[whatwg] the cite element

Jim Jewett writes:

> In
> http://lists.whatwg.org/pipermail/whatwg-whatwg.org/2009-September/023005.html,
> Ian quoted Erik Vorhes as writing:
> > > Put another way, if you had no prior knowledge of the current
> > > HTML5 definition of <cite> (and perhaps any other specification's
> > > definition of the element), what would seem to be logical and
> > > appropriate uses of the element?
> Ian:
> > You mean based on just the element name? I wouldn't use it without
> > reading the spec first. Most people seem to think it means
> > "italics", though, for what that's worth.
> I think that gets at the root of the problem with cite.  Most people
> don't read the spec, or even know where to find it.  cite isn't common
> enough to just copy by example, and it turns out to be ambiguous as
> the name of an element or attribute.

But why would somebody be in the situation where they encounter <cite>,
want to use it, but aren't sure where?

Surely that's backwards?  Why would authors be trying to use elements
for the sake of them?

I'd expect the more usual sequence to be an author typing some text,
blissfully unaware of <cite>, then coming to the title of a book and
wanting it to be styled differently so as to convey that to users, and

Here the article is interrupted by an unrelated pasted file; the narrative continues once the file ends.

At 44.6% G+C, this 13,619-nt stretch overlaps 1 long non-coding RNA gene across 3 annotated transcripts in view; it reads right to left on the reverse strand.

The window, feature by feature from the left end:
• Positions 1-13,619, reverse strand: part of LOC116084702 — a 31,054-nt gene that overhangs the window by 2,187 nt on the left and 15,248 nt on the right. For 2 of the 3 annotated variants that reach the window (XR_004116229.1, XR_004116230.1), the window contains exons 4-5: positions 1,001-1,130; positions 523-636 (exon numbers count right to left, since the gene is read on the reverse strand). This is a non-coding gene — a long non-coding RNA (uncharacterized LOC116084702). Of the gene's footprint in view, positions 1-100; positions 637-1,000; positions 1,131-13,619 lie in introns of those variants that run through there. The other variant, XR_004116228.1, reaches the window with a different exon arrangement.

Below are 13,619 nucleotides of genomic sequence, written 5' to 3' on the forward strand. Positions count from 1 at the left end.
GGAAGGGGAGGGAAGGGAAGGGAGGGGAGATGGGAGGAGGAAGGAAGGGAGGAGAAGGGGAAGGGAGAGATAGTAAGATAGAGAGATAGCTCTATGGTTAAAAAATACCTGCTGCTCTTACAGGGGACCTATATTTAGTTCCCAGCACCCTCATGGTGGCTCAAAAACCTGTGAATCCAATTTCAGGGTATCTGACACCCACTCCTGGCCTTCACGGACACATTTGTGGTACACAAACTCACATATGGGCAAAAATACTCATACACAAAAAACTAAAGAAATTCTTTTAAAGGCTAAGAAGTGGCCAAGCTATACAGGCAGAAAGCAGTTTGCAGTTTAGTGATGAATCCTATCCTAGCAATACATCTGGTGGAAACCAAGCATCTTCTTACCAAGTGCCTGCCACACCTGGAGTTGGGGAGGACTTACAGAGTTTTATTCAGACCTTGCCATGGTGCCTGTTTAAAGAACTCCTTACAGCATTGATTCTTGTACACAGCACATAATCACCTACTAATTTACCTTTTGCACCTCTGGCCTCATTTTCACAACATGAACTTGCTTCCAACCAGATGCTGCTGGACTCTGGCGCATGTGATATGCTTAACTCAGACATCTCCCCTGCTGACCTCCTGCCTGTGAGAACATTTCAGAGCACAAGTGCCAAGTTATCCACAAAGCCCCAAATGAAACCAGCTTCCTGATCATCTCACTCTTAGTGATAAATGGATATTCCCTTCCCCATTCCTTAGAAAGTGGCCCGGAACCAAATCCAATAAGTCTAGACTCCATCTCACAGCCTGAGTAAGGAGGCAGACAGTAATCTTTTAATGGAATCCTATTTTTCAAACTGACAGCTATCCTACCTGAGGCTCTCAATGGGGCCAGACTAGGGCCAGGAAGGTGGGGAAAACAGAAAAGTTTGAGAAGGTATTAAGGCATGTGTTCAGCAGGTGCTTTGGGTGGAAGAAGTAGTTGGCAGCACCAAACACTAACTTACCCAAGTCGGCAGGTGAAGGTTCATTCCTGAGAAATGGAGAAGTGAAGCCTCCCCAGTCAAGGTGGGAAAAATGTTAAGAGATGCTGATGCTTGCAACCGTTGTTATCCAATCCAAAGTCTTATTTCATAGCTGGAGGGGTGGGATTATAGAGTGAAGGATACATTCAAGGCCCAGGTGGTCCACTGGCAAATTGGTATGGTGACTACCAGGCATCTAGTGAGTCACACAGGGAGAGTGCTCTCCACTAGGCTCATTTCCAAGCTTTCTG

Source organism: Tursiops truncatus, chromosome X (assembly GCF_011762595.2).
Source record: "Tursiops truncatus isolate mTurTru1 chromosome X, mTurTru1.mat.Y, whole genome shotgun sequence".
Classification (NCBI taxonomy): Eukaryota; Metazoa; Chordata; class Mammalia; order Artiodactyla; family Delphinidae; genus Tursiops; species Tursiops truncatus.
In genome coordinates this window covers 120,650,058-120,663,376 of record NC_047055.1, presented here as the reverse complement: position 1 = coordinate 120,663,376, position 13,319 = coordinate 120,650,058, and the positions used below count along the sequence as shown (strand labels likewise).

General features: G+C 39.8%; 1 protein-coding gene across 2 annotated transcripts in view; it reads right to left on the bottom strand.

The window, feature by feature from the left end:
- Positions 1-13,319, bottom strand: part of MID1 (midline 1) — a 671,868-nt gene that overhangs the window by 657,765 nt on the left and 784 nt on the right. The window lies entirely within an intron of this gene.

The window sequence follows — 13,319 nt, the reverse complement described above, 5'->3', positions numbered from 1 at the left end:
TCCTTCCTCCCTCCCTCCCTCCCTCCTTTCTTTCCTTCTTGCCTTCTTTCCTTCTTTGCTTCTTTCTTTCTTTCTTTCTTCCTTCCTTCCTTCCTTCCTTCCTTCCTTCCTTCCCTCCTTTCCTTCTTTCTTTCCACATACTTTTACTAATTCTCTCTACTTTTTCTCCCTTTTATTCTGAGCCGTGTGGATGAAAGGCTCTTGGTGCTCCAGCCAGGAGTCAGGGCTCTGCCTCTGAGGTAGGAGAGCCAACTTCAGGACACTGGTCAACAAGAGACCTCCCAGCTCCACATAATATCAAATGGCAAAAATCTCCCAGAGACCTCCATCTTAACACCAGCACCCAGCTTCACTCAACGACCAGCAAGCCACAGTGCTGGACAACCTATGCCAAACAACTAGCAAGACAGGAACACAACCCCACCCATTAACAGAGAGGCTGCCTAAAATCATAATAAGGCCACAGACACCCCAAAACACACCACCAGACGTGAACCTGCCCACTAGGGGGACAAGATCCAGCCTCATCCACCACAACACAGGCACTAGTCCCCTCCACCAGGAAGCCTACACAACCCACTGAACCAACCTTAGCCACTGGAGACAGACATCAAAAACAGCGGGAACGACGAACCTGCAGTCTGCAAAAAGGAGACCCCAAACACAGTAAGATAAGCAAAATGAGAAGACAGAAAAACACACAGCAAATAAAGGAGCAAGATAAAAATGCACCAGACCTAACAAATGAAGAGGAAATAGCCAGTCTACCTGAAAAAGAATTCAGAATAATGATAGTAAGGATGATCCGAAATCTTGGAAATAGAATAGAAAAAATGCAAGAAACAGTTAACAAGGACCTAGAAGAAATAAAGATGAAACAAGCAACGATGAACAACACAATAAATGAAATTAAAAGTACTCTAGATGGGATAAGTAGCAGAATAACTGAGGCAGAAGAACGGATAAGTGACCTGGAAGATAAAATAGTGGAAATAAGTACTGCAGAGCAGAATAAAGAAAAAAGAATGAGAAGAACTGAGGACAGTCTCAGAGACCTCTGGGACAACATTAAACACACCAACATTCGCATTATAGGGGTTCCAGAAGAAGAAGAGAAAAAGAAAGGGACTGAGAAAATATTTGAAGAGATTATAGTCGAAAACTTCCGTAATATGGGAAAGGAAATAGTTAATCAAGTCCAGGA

looking for the element to use.

I don't think anybody's claiming that "cite" is a great name.  But it's
what we have.

> Do you wrap the actual excerpt (the precise thing you're citing), or
> the name of the source?

The name of the work is the part that readers typically have
distinguished to them.

> If you wrap the name/title of the source, is there a way to show the
> scope of what you're attributing?

Not in HTML5 (but possibly with a microformat specifically for that).
In what way do you envisage this being conveyed to or of use to users?

> My own interpretation of (a fraction of)
> http://philip.html5.org/data/cite.txt did not support narrowing the
> definition only to titles.

But in the cases where <cite> is being used for things other than titles
of works, what does it achieve?  How do users benefit?

If authors are spending time on using an element which has no effect on
users (and Hixie's pointed out that in many cases where <cite> is used
other than for titles of works authors use CSS to remove the default
italics, to ensure that users don't actually have the presence of the
<cite> conveyed to them) then there's no reason for HTML5 to continue to
support it.

Rather it does authors a favour; they'll no longer have to spend time
doing something of no benefit.

> These do seem useful; if you wanted more information, it might well be
> "How do I contact this photographer or that model to get something
> similar?"

How does the use of <cite> make that any easier for users than if, say,
<span> (or <i> or <div> or whatever) had been used instead?


Received on Sunday, 20 September 2009 05:42:34 UTC